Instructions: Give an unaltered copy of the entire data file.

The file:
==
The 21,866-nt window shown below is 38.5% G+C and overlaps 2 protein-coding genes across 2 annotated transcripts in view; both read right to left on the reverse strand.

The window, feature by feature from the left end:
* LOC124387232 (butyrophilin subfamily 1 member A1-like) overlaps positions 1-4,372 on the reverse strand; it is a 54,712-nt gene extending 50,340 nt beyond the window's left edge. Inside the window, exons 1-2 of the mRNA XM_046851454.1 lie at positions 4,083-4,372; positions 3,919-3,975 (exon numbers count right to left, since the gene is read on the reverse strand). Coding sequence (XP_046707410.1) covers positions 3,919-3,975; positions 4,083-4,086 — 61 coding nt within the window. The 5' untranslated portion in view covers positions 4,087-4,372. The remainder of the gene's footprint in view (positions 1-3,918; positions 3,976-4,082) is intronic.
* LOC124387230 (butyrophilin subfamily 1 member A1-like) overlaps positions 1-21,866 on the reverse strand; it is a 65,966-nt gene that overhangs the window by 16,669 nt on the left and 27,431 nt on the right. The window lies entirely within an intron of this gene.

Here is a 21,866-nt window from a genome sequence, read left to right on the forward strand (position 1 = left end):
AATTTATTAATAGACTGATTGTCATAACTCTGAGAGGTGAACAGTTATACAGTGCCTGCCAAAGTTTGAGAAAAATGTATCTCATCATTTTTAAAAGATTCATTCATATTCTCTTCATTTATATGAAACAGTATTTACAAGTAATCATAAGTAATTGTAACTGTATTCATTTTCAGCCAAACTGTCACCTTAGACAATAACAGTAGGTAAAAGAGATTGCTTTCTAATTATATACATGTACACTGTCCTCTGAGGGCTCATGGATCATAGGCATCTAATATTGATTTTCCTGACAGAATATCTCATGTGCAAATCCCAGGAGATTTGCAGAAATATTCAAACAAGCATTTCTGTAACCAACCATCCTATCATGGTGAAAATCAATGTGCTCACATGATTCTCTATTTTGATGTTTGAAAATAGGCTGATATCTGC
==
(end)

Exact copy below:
The 21,866-nt window shown below is 38.5% G+C and overlaps 2 protein-coding genes across 2 annotated transcripts in view; both read right to left on the reverse strand.

The window, feature by feature from the left end:
* LOC124387232 (butyrophilin subfamily 1 member A1-like) overlaps positions 1-4,372 on the reverse strand; it is a 54,712-nt gene extending 50,340 nt beyond the window's left edge. Inside the window, exons 1-2 of the mRNA XM_046851454.1 lie at positions 4,083-4,372; positions 3,919-3,975 (exon numbers count right to left, since the gene is read on the reverse strand). Coding sequence (XP_046707410.1) covers positions 3,919-3,975; positions 4,083-4,086 — 61 coding nt within the window. The 5' untranslated portion in view covers positions 4,087-4,372. The remainder of the gene's footprint in view (positions 1-3,918; positions 3,976-4,082) is intronic.
* LOC124387230 (butyrophilin subfamily 1 member A1-like) overlaps positions 1-21,866 on the reverse strand; it is a 65,966-nt gene that overhangs the window by 16,669 nt on the left and 27,431 nt on the right. The window lies entirely within an intron of this gene.

Here is a 21,866-nt window from a genome sequence, read left to right on the forward strand (position 1 = left end):
AATTTATTAATAGACTGATTGTCATAACTCTGAGAGGTGAACAGTTATACAGTGCCTGCCAAAGTTTGAGAAAAATGTATCTCATCATTTTTAAAAGATTCATTCATATTCTCTTCATTTATATGAAACAGTATTTACAAGTAATCATAAGTAATTGTAACTGTATTCATTTTCAGCCAAACTGTCACCTTAGACAATAACAGTAGGTAAAAGAGATTGCTTTCTAATTATATACATGTACACTGTCCTCTGAGGGCTCATGGATCATAGGCATCTAATATTGATTTTCCTGACAGAATATCTCATGTGCAAATCCCAGGAGATTTGCAGAAATATTCAAACAAGCATTTCTGTAACCAACCATCCTATCATGGTGAAAATCAATGTGCTCACATGATTCTCTATTTTGATGTTTGAAAATAGGCTGATATCTGC